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Wednesday, 6 June 2001
Page: 27347

Mr HARDGRAVE (10:05 AM) —I am pleased to rise in support of the Export Market Development Grants Amendment Bill 2001 before us today. I note that the Australian Labor Party spokesman's contribution to the debate lasted seven minutes, so the export marketing development expertise of Australian small business is worth seven minutes of time for the member for Kingsford-Smith, which I think in itself is very sad indeed. All I know is that over the past five years that I have been the member for Moreton, $12½ million—that is not counting what has happened in this calendar year—has been given to small businesses and businesses of a medium size in my electorate to help them generate more business for Australia as a nation and more business for the Australians who are part of those businesses involved in export trade.

We all know, as we look at our trade deficit figures that have been legion in this nation for decades—although we note that the most recent one shows a surplus, a bettering of the position, and we hope that that can be sustained—that exporting goods and services offshore is the secret to our success as a nation. We need to sell more of what we make, more of what we can provide as far as advice and other services are concerned—educational services is one that immediately springs to mind—to reverse the circumstance of this nation being an importing nation rather than a major exporting nation.

The Export Market Development Grants Scheme is the principal financial assistance mechanism the Commonwealth provides to exporters to reward them for their efforts and encourage them to do even more. In fact, we provide up to 50 per cent of the money spent by exporters during a financial year on export promotional activities, generating interest in us as a nation. Of course, this takes on a lot of different spheres. Minister Vaile, who is doing a superb job in the area of trade, has put together the magnificent document From sheep's back to cyberspace, which sums it all up as far as Australia's changing export position is concerned.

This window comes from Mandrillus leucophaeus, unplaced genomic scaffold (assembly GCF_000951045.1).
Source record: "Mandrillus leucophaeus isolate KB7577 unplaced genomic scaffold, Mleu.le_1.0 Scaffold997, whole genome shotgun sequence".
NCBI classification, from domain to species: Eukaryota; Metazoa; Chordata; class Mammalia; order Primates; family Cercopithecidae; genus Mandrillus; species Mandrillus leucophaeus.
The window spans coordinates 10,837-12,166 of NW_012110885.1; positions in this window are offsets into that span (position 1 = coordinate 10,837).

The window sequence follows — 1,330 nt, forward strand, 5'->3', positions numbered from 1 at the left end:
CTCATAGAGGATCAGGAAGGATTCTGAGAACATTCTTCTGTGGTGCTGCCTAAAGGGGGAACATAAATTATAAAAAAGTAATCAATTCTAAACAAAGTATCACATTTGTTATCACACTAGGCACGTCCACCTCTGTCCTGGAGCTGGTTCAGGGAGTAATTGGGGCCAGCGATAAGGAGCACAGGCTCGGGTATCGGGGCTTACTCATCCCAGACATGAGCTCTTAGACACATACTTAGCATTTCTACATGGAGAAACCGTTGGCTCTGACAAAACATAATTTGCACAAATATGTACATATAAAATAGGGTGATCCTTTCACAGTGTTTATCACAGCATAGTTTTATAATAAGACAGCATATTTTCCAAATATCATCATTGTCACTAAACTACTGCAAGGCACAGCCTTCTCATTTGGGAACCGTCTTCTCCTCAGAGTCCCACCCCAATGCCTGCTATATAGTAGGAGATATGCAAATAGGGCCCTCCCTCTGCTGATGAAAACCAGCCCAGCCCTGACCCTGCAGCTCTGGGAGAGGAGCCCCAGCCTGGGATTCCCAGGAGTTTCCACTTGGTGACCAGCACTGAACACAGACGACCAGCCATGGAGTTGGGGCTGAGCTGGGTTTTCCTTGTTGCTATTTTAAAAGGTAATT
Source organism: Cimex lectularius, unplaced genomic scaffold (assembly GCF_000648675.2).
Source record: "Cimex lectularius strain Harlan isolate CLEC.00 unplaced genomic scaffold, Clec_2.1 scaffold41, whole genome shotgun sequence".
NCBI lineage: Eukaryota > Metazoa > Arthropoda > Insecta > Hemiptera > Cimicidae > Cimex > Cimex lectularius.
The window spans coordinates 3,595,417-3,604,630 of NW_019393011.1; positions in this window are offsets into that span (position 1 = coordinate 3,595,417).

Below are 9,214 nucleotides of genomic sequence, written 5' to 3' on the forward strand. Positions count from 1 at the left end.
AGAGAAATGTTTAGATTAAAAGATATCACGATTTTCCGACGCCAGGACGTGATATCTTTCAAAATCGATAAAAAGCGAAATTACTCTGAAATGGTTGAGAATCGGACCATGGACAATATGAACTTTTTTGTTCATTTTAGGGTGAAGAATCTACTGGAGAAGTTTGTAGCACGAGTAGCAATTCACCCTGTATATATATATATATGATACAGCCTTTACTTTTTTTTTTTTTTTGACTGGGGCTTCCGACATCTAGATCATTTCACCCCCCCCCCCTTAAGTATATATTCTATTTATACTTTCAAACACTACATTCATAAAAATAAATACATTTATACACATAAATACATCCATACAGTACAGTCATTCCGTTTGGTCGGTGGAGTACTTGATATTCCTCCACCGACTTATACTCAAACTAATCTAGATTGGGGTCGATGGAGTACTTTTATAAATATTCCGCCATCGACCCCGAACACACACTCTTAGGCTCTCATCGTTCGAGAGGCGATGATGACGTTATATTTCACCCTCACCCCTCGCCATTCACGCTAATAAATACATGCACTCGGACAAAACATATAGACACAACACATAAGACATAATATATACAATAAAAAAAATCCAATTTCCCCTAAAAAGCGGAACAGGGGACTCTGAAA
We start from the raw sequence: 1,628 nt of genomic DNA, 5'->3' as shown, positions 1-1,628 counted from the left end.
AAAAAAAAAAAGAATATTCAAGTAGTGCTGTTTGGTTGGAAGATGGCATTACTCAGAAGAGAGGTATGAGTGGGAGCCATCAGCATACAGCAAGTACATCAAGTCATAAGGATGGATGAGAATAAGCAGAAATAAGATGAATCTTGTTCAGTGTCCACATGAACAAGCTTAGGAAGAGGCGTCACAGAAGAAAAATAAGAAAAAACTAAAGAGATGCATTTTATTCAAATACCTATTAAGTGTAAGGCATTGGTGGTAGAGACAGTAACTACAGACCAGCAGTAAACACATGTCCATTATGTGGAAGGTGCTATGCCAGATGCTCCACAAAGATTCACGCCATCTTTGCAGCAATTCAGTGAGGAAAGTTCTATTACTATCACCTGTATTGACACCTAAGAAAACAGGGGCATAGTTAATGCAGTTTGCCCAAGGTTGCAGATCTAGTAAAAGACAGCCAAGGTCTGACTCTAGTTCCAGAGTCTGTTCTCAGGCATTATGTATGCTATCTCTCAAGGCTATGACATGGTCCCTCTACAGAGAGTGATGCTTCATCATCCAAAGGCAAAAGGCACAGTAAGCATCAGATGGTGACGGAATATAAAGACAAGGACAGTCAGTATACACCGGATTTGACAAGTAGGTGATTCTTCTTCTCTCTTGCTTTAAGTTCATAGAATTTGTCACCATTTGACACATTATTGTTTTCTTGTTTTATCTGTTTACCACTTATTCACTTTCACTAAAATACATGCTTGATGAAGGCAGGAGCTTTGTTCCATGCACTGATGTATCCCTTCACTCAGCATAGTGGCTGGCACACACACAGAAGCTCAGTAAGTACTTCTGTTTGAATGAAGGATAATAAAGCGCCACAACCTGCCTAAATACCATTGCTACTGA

In my own electorate, schools as diverse as Mount Gravatt State High School and Redeemer Lutheran College through to my alma mater, Griffith University, are actively exporting their services to a range of people in other parts of the world, encouraging them to spend money on what we can provide as education in this nation. Just the other day I heard of a rather exciting prospect from Garden City Christian Church, which has put together a 350-strong choir which performed at Southbank last Christmas and produced record attendance figures there at that time. They see themselves as offering something as far as export potential for this country is concerned, be it not just the CD recording of their performances or the performances themselves but also the videos and the prospect of exciting more people about Australia. They are looking at ways and means of perhaps being able to access the Export Market Development Grants Scheme for the products and services they believe they can offer people in other countries.